With the eye of a keen, investigative journalist, award-winning veteran Peggy Smedley takes down piece by piece distinctive arguments against climate change and going green, in extensive, five-part sections of her new book Sustainable in a Circular World: Design and Restore Natural Ecosystems Through Innovation. The book’s breaking down into such specific, info-centric passages feels like a position paper. Such a tactic on a highly divisive, sociopolitical issue feels akin to Elizabeth I drawing lines through letters she wrote to her sister, Queen Mary of England. Smedley clearly isn’t allowing critics to misrepresent and misinterpret her work, so she’s going to give it to you in a manner akin to the term straight talk.
Like a thesis statement, page one of the book provides a generalized summary of the entirety of the arguments and facts Ms. Smedley lays out in the rest of Circular World’s pages. The next five chapters focus on the specifics of said generalized summary, specific focal points in chronological order being the bodies and profiles affecting the Green energy debate, the A to Z history of companies and corporations through the years impacting traditional industry, the factual necessities for what Smedley has called a ‘circular’ economy, specific proposals and arguments for tenets and standards ensuring such circularity, and finally a factually informed hypothesis on the future ramifications of applying such standards on the double. She expertly balances references helping make such statistics personable for the reader, then bait-and-switching such individuality with sobering, humbling descriptors of the individual’s collective impact in how they make certain choices.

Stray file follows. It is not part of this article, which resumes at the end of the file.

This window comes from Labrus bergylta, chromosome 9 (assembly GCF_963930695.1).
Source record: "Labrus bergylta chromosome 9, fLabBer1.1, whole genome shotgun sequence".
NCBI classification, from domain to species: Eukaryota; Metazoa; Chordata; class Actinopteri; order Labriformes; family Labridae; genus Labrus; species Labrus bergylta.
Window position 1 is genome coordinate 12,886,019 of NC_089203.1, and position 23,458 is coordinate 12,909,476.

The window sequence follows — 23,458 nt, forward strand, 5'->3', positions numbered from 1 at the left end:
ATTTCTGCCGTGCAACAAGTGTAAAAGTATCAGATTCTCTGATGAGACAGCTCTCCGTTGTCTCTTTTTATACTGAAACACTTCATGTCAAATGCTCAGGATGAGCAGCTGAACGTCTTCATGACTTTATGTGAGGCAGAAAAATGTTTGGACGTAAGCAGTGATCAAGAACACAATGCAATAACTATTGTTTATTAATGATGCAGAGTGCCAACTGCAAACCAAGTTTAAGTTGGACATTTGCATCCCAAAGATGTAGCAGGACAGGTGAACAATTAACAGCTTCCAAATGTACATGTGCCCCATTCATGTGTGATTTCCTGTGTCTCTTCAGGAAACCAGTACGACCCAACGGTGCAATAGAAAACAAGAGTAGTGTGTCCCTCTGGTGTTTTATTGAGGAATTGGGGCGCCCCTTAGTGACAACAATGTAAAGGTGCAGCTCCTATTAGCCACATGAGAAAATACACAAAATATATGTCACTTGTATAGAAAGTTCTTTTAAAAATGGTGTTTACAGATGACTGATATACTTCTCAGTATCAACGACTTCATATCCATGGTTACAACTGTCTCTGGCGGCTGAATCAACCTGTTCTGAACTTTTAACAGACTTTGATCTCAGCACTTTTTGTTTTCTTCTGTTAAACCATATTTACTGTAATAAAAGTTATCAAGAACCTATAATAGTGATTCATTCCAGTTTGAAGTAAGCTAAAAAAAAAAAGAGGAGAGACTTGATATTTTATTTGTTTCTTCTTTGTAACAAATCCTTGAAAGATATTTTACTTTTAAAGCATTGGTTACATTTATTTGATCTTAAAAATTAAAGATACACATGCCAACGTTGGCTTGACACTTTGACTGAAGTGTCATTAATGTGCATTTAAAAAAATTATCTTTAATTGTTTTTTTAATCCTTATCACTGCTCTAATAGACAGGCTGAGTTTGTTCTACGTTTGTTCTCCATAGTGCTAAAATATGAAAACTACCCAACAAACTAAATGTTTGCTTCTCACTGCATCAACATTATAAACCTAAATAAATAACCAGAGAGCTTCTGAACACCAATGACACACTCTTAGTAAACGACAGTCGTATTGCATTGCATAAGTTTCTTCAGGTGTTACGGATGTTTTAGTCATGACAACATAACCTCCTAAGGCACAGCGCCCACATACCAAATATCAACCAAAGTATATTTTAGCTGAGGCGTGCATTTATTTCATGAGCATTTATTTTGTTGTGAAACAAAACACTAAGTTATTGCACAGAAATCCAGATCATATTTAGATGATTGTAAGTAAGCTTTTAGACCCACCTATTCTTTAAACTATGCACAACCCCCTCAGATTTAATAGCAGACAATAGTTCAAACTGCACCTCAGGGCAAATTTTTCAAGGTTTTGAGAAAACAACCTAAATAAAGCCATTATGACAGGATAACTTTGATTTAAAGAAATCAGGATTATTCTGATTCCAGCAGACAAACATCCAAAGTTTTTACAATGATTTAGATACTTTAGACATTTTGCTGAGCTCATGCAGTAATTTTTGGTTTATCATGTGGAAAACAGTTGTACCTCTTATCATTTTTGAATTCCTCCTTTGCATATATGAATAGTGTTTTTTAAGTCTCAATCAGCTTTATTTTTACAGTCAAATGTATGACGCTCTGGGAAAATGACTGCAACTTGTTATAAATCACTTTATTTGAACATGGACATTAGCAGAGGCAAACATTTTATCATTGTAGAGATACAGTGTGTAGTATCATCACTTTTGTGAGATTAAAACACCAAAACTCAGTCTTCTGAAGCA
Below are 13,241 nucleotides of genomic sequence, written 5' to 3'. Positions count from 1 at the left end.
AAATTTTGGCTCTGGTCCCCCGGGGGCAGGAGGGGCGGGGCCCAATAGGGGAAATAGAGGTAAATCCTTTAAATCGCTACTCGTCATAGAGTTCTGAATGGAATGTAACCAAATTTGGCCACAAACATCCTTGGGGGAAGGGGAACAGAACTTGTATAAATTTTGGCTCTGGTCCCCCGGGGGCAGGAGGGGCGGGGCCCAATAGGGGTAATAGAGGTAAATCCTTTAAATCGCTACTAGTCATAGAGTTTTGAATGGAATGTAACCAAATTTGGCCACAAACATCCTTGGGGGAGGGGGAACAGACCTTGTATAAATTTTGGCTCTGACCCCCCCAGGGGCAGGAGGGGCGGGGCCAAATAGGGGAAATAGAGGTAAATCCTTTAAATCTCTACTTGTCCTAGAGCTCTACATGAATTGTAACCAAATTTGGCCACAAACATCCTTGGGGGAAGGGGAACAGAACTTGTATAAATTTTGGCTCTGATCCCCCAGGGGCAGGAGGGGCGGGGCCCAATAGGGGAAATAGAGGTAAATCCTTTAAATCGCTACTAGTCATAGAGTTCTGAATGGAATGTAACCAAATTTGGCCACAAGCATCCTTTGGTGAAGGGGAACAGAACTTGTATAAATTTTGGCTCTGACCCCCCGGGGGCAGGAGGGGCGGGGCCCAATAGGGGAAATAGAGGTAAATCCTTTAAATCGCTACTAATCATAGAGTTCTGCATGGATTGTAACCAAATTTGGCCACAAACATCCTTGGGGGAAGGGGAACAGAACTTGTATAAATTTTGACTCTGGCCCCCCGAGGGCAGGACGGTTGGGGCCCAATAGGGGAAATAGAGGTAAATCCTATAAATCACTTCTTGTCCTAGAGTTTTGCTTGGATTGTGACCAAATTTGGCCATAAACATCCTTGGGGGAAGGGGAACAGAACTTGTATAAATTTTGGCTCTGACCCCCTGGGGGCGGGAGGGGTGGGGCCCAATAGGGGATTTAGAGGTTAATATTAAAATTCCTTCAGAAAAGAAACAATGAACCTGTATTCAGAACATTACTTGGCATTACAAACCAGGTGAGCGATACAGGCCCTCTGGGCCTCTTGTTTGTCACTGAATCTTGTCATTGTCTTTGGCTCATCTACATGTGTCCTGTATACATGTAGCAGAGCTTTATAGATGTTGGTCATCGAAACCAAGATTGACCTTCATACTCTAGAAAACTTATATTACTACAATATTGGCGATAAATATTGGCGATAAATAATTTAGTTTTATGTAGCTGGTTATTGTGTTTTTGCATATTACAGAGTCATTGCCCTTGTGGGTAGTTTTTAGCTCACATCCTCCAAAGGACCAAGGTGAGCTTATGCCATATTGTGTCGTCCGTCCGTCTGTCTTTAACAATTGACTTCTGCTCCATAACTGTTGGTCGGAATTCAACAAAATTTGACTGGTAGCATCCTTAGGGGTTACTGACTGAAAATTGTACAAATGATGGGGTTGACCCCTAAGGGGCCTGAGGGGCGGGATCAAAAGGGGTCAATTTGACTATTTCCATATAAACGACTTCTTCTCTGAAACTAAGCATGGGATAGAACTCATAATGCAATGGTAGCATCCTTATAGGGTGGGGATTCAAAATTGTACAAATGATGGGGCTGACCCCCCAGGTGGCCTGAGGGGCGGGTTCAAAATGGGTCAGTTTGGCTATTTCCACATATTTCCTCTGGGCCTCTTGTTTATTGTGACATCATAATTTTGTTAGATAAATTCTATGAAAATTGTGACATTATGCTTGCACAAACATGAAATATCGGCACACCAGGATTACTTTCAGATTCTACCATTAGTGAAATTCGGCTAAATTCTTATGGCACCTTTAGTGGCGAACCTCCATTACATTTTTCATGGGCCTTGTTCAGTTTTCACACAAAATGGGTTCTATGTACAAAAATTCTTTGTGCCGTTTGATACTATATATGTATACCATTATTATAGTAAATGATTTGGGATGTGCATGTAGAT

THE PEGGY SMEDLEY SHOW: https://www.peggysmedleyshow.com/
In spite of Smedley’s aforementioned qualities as a writer, in the technical spirit of the issues she raises she never crosses the line into out-and-out preaching, shaming, or proselytizing. She retains a calm demeanor with some of the most sobering statistics cited, ensuring factual consistency turning concepts deemed ‘radical’, ‘progressive’, and ‘idealistic’ suddenly into practical, well-rounded, and entirely attainable realities. It’s nice to see someone so decidedly apolitical tackling a regrettably partisan issue during these times, doing so with candor, excess detail, and an entirely appropriate sense of urgency. What the book may not have in terms of actual emotional resonance it more than makes up for in terms of pacing. Smedley never waxes poetic with excess, fancy language choices, nor does she attempt to intellectually shame the reader to complacency.
Decidedly anti-humanities in how she approaches Circular World’s concepts, Smedley makes her case but then leaves it for the jury. The answer, regardless of individual bias or preference, should be alarmingly clear. It’s not a matter of debate or how one interprets the facts. It’s a matter of survival, Smedley essentially writes. It’s a matter of addressing the natural, evolutionary changes humanity has undergone from generation to generation. While paying tribute to the jousting ‘forces’ in chapter one impacting the current predicament concerning Green energy, there is no literary hand-wringing or hesitancy to jump into what Smedley clearly believes in.
The book isn’t just for true believers, it’s for anyone concerned about the future generations regardless of the issues in today’s world. Pick it up and see it for yourself. Like An Inconvenient Truth, one could argue Smedley’s book to a certain extent is mandated reading.